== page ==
Time Flies: 2022-2023 School Year Comes to and End


Students gather in the stands of the CHS gym as they await the much anticipated Winter Carnival pep rally. The CHS Bulldog mascot is ready to go as they get students hyped up before the games begin.

As all high schoolers know, life as a teenager is always unpredictable. Schedules are filled with sports, clubs, and homework which leaves a student with barely enough time to catch their breath before they do the same thing the next day. This year in particular has flown by in the blink of an eye. From changes in school to changes in everyday life, the culture at CHS has changed during the 2022-2023 school year. 

September, October, and November rolled around after our first normal summer in a while. The buzz and excitement of a new year filled the halls of CHS as students tried to remember their locker combination, talked to teachers they haven’t seen since June, and rushed to get to their new classes on time. For freshmen, this was one of the scariest days of their life, but for seniors this day was bittersweet, knowing that it’s their last first day. 

Friday nights under the lights rolled around and the entire student body crammed into the student section, making sure to uphold the tradition of seniors in the front and freshmen in the back. The band played and color guard twirled as the football team tried to live in the shadow of last year’s state champion team.

Homecoming, color blast, and pep rallies took place and students found themselves living in a cheesy coming of age movie from the 80s. While many students couldn’t  understand how the seniors could possibly have lost, the sophomores valiantly took the win. 

The leaves began to fall, corn mazes popped up all over, and halloween loomed in the air as October started. October felt like a haze as it faded away in the blink of an eye and suddenly it was Halloween when, as a teenager you think you’re too cool to trick or treat, even though you secretly wish you could just walk around and get free candy from strangers. For seniors, the stress of early action college applications began as students scrambled to get transcripts and write at least somewhat interesting essays about growing up in a small town. Juniors prepared to take the PSAT and the daunting, all-deciding SAT, as sophomores sat back, stuck in the middle of high school.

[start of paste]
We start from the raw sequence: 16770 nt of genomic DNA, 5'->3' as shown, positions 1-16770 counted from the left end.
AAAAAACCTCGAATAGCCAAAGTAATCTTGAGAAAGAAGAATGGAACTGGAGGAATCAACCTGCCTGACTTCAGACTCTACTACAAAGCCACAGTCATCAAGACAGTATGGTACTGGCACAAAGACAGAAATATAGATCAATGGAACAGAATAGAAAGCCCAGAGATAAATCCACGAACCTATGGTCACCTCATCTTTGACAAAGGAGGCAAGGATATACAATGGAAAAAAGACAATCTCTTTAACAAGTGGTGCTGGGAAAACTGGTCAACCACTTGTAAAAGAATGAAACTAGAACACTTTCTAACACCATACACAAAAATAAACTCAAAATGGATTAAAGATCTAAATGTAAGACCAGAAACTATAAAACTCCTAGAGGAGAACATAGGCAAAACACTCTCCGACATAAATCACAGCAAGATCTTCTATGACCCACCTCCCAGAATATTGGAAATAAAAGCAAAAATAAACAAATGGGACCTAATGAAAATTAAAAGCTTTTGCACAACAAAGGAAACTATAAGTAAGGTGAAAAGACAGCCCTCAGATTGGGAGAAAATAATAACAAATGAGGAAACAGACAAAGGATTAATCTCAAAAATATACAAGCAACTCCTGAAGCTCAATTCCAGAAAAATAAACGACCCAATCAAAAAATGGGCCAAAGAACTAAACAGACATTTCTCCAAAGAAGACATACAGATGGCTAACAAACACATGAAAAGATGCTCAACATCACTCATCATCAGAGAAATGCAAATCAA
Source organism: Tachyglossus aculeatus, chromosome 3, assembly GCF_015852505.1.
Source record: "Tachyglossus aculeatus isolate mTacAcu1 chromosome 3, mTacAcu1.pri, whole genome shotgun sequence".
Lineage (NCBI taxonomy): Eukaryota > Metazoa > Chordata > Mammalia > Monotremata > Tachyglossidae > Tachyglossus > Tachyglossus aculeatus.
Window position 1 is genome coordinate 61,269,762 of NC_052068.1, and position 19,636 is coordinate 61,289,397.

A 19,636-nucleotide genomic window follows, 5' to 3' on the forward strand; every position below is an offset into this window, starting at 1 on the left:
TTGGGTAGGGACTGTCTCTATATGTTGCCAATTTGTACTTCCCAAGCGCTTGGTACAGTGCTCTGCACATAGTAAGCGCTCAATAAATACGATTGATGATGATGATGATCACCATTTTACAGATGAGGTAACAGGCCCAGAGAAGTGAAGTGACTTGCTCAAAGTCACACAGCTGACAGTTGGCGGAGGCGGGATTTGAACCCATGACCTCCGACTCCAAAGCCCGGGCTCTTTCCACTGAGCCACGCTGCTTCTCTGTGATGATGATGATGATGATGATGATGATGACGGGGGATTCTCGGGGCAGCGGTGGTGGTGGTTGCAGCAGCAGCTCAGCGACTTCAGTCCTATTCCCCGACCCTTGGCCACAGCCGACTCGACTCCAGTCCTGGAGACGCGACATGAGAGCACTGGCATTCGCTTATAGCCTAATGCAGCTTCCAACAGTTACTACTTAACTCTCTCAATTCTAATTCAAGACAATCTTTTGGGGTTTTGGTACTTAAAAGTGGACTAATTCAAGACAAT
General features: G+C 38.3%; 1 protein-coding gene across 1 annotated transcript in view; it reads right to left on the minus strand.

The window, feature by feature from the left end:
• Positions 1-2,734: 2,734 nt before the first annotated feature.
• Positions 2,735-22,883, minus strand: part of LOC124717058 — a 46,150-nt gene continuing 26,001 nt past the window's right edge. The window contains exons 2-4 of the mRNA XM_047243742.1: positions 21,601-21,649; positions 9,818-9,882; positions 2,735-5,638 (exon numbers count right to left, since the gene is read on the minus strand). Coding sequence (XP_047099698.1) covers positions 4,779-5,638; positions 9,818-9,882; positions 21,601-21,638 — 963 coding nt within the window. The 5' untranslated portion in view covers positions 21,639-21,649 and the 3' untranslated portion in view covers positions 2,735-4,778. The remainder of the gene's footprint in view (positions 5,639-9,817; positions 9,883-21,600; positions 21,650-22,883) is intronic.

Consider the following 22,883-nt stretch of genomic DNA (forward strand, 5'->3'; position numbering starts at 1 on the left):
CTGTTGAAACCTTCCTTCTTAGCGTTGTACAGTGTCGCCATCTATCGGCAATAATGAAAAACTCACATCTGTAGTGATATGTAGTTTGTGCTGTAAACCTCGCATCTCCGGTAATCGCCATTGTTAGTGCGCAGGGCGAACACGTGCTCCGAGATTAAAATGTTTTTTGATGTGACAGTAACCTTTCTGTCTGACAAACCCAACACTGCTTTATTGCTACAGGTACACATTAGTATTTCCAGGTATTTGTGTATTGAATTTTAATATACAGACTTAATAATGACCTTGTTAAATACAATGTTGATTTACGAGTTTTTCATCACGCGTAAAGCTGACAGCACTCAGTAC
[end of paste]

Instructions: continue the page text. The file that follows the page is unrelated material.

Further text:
November began and ended as students left the comfort of their routine to take final exams and say goodbye to teachers they might never have again in their high school career. Final exams and Thanksgiving came and went and fall was over. As adults say time really is flying.

As the days grew shorter and the excitement of the school year had worn off, winter rolled around, bringing with it a season of basketball games and snow days. For many students, the winter trimester meant a lighter workload, but that didn’t mean there wasn’t a rush to catch up on work when the number of snow days started to pile up as fast as the flakes outside. Sledding at the Bowl, hot chocolate in ZouZous, and getting excited for Winter Carnival were some of the many traditions that Chelsea students took part in over the winter, but the dreariness and grayness also gave life a monotonous tone as winter break came to an end and students began the long stretch that is January and February in Michigan. Ice days were a nice surprise, but for students with their drivers licenses, it could be a pain being told that they needed to stay home and not see their friends because the roads were too slippery. The power outages that came with ice days could also be intense. With many students losing power for over 24 hours, the storms this year were brutal, and when the weather forecast began to predict the first signs of spring, it was a welcome sight.